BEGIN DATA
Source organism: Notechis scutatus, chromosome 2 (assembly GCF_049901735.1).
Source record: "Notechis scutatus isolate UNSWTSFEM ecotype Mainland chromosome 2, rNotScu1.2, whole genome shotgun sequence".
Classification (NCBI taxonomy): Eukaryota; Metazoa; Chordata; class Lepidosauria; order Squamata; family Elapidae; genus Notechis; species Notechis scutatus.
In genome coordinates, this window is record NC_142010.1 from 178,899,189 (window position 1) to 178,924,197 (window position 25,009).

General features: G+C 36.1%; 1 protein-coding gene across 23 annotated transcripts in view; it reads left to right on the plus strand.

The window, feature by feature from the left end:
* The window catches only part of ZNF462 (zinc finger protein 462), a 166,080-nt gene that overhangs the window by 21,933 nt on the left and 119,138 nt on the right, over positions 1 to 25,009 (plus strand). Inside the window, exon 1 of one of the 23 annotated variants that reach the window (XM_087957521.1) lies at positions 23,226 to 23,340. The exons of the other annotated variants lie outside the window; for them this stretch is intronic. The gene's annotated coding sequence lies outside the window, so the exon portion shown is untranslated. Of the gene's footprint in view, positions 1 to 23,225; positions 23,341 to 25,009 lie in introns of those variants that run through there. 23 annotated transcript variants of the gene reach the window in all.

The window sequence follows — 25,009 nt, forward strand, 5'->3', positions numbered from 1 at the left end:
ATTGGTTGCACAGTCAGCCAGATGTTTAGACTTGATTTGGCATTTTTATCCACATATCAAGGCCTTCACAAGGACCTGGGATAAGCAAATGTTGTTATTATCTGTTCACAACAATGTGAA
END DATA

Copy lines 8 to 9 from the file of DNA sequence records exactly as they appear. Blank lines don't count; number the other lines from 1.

The window sequence follows — 25,009 nt, forward strand, 5'->3', positions numbered from 1 at the left end:
ATTGGTTGCACAGTCAGCCAGATGTTTAGACTTGATTTGGCATTTTTATCCACATATCAAGGCCTTCACAAGGACCTGGGATAAGCAAATGTTGTTATTATCTGTTCACAACAATGTGAA